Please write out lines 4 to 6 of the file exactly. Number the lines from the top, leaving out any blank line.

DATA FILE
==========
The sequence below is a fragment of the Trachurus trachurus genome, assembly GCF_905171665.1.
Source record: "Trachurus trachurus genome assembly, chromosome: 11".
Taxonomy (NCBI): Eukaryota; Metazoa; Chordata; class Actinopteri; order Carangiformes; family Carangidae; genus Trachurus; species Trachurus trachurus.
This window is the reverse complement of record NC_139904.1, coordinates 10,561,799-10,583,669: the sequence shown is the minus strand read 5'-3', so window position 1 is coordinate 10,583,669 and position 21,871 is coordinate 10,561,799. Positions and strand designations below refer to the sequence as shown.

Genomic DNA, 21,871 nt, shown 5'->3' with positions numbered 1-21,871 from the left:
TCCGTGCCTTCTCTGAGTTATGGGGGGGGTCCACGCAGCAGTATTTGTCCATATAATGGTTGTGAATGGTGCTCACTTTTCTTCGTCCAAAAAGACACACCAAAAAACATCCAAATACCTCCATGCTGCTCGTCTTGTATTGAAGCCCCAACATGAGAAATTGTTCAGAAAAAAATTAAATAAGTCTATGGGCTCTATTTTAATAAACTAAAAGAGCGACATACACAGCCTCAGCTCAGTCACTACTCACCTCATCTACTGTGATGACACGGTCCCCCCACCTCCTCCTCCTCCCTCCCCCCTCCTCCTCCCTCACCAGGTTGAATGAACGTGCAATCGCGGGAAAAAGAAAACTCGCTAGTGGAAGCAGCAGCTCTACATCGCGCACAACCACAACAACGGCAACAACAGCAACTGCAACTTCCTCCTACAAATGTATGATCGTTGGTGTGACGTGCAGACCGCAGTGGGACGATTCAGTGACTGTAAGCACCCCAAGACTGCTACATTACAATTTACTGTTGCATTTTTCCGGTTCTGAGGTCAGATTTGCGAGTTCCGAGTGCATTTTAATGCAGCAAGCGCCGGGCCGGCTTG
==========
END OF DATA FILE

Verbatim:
This window is the reverse complement of record NC_139904.1, coordinates 10,561,799-10,583,669: the sequence shown is the minus strand read 5'-3', so window position 1 is coordinate 10,583,669 and position 21,871 is coordinate 10,561,799. Positions and strand designations below refer to the sequence as shown.

Genomic DNA, 21,871 nt, shown 5'->3' with positions numbered 1-21,871 from the left:
TCCGTGCCTTCTCTGAGTTATGGGGGGGGTCCACGCAGCAGTATTTGTCCATATAATGGTTGTGAATGGTGCTCACTTTTCTTCGTCCAAAAAGACACACCAAAAAACATCCAAATACCTCCATGCTGCTCGTCTTGTATTGAAGCCCCAACATGAGAAATTGTTCAGAAAAAAATTAAATAAGTCTATGGGCTCTATTTTAATAAACTAAAAGAGCGACATACACAGCCTCAGCTCAGTCACTACTCACCTCATCTACTGTGATGACACGGTCCCCCCACCTCCTCCTCCTCCCTCCCCCCTCCTCCTCCCTCACCAGGTTGAATGAACGTGCAATCGCGGGAAAAAGAAAACTCGCTAGTGGAAGCAGCAGCTCTACATCGCGCACAACCACAACAACGGCAACAACAGCAACTGCAACTTCCTCCTACAAATGTATGATCGTTGGTGTGACGTGCAGACCGCAGTGGGACGATTCAGTGACTGTAAGCACCCCAAGACTGCTACATTACAATTTACTGTTGCATTTTTCCGGTTCTGAGGTCAGATTTGCGAGTTCCGAGTGCATTTTAATGCAGCAAGCGCCGGGCCGGCTTG